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Hope and Union Closes...

POSTED ON:
July 19, 2012 - 11:51pm
Hunter Boone - Blogerati
Hope & Union, John Vergel de Dios and his wife, Harper Poe (Hope & Union) - KATHRYN BARNARD, Hope & Union - KATHRYN BARNARD, Hope & Union & Jessica  Jur - KATHRYN BARNARD, Hope & Union Style - KATHRYN BARNARD, Hope & Union, Dog in the Window - KATHRYN BARNARD, Hope & Union Upstairs - KATHRYN BARNARD, Hope and Union Photo By Hunter Boone

 

Hope and Union is and always will be one of my favorite coffee shops in Charleston. Located at 199 St. Phillips Street in a Charleston single home built in 1885, it has rustic character. On a typical day, I usually grab my cup of joe from a Starbucks near my office, which can get boring and unpersonal, so anytime I get up that extra 10 minutes before work, I stop by Hope and Union instead. It's always a treat and something I truly enjoy.

 

So it saddens me to inform you that this shop, which opened in 2009, will be closing its doors at the end of the month. But there is good news to report, too. Sinan and Liz Aktar (the owners of George Street's The Bagel Shop), are set to open a new coffee shop called The Collective in August, and we can expect to see some H&U influence in the new business. Hope and Union owner John Vergel de Dios has been working with them to develop the identity and interior design of The Collective, and has done consulting work for its coffee program. Another link between H&U and the soon-to-open coffee house? Expect to see some familar faces from Hope and Union at The Collective, including Jessica Jurs, H&U's lead barista and educator who will run the coffee program for the shop.

 

Here's the scoop from John himself:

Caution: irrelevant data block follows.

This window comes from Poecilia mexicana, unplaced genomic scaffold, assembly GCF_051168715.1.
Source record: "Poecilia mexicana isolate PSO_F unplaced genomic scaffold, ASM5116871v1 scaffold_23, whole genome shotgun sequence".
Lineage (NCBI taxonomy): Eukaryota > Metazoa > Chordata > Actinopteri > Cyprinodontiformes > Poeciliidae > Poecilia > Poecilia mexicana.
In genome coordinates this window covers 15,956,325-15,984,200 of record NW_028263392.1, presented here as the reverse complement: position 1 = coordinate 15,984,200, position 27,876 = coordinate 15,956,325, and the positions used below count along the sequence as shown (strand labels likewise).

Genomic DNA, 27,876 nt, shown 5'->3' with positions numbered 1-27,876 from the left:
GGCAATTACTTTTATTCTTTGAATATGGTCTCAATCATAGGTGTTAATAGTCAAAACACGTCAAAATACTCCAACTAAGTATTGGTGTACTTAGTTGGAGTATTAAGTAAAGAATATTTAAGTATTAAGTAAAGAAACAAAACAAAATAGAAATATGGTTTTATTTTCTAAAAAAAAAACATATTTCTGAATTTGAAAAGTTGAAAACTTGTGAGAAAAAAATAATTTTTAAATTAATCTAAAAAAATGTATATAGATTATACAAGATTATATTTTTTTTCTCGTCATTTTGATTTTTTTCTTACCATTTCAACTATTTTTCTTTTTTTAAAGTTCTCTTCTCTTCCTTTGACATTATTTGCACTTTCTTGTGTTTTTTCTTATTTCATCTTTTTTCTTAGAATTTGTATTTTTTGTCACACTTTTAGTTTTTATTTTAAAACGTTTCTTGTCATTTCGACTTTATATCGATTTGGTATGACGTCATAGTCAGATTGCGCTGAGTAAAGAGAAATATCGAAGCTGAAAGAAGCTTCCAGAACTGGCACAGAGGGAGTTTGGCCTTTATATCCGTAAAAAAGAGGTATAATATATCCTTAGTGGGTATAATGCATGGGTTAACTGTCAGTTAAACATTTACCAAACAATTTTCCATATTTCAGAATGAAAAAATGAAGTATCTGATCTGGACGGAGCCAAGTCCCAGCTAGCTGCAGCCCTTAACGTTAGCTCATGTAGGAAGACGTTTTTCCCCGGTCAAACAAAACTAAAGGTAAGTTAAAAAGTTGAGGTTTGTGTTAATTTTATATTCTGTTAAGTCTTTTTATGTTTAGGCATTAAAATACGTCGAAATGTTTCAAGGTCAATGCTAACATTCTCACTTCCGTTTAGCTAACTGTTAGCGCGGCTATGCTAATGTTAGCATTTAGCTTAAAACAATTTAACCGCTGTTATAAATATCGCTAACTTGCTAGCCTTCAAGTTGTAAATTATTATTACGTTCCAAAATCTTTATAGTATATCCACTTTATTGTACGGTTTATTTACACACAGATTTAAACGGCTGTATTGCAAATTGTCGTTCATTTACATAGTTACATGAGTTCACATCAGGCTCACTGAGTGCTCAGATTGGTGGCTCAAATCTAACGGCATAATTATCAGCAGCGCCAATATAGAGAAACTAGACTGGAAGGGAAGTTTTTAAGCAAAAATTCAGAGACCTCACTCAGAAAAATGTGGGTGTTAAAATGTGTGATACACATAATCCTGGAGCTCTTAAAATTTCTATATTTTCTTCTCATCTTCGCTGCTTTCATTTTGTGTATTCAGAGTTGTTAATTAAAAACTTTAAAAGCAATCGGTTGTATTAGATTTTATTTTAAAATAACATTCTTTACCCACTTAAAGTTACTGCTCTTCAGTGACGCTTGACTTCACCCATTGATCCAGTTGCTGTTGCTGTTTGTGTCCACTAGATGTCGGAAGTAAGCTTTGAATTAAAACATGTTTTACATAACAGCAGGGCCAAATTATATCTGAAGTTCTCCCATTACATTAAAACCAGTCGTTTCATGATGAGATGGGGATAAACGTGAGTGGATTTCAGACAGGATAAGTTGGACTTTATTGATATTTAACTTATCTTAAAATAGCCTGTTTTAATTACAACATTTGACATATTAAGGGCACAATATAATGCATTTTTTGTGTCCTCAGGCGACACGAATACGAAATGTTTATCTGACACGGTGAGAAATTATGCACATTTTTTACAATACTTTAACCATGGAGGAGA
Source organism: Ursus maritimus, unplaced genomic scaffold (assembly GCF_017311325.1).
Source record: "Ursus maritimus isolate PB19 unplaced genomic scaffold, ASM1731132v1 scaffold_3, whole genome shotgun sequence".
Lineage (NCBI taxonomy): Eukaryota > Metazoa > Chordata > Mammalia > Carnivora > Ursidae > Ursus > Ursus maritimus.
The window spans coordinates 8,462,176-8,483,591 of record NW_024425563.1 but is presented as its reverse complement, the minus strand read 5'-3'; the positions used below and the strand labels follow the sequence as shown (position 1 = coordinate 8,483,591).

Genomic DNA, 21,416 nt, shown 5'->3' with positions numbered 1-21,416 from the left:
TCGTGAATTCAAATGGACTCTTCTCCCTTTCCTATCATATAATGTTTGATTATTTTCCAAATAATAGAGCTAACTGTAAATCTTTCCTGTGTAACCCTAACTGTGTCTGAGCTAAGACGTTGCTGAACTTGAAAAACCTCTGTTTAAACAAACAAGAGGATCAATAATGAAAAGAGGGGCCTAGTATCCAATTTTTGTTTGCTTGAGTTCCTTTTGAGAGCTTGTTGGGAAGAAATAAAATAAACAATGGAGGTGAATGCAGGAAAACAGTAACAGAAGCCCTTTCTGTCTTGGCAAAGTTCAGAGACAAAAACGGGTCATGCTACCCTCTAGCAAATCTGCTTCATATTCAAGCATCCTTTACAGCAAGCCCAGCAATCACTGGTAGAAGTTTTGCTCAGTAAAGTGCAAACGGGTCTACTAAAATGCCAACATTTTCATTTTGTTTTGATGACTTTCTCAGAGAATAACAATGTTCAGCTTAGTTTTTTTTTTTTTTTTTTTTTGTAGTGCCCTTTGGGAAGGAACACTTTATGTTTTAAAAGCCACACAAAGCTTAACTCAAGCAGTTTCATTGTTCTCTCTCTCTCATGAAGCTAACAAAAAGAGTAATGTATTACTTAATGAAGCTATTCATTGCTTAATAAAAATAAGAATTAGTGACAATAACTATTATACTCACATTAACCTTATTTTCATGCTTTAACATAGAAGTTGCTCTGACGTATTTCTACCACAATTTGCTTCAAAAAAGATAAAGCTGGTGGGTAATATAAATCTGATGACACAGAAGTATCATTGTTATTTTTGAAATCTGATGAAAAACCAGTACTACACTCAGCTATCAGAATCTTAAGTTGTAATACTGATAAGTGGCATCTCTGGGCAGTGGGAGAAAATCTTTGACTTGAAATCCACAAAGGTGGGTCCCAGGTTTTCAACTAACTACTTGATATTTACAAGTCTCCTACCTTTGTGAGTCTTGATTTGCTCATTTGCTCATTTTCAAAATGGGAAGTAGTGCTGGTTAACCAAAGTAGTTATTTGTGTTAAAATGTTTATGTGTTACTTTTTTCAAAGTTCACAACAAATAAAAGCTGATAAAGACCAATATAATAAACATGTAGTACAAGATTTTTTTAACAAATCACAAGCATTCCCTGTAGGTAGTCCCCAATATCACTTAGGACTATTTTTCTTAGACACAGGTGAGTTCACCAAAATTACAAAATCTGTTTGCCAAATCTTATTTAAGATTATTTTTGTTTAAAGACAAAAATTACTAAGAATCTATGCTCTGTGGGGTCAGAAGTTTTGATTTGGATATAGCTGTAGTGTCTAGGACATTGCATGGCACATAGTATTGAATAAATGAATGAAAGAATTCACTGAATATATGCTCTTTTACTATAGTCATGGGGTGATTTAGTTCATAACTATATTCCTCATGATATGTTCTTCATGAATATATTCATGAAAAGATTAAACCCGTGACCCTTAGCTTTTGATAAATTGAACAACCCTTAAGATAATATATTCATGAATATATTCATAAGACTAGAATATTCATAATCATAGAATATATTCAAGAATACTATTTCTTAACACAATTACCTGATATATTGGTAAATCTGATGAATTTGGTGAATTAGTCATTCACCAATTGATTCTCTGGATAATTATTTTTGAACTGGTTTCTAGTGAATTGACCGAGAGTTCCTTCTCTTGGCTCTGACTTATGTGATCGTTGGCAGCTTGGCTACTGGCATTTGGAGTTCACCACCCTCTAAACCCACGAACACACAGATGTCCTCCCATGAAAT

So John, why were you forced to leave the location and what will happen to Hope and Union's almost cult following?

The building has been on and off the market since last year, which I saw as an opportunity for my wife and I to own a piece of real estate in a depressed economy. So the original plan was to acquire the building in the third year, but unfortunately, due to personal circumstances, I didn't feel I should pursue it further... and I moved back to New York City. 

 

The building was sold in June and the new owners [had] no intentions to let us stay or renew our lease. They have decided to turn it into a bakery in the near future. 

 

As for our customers who we've had the pleasure of serving and knowing, the coffee culture in Charleston is definitely on the upswing, and I'm sure more specialty shops will open, so the coffee quality will still be there. I truly believe that some of the most prolific and inspiring people in Charleston frequented Hope and Union, and I will miss the interaction with them dearly.

Where will the new store be located, the name, etc.? Will this be Hope and Union 2.0?

The Collective is opening in Mt. Pleasant near I'On in August, where some of the staff from Hope and Union will go. I started helping with the design and the branding of The Collective about four months ago, anticipating what could potentially happen to H&U. I wanted the staff to have a place to take their talents, where the level of attention to detail with the coffees would be the same, if not better. Jessica Jurs, Hope and Union's lead barista and educator, will run the coffee program for The Collective.

What will happen to you? Describe your background and your future in New York.

As for me, I'm currently back in Brooklyn and recently worked on a snowboarding documentary for The North Face and TransWorld Snowboarding with directors Lukas Huffman, Gene Nazarov, and the boys at Milk Studios. I think I'll dive back into the design and advertising scene for a while, take it easy, and try to spend more time with my family and friends in California.

 


 

Overall, I wish John the best in his future endeavors and will be checking out his documentary over at Milk StudiosI will miss Hope and Union and hold your shop in my heart everytime I walk by 199 St. Phillip Street.

 

Photo credit: KATHRYN BARNARD



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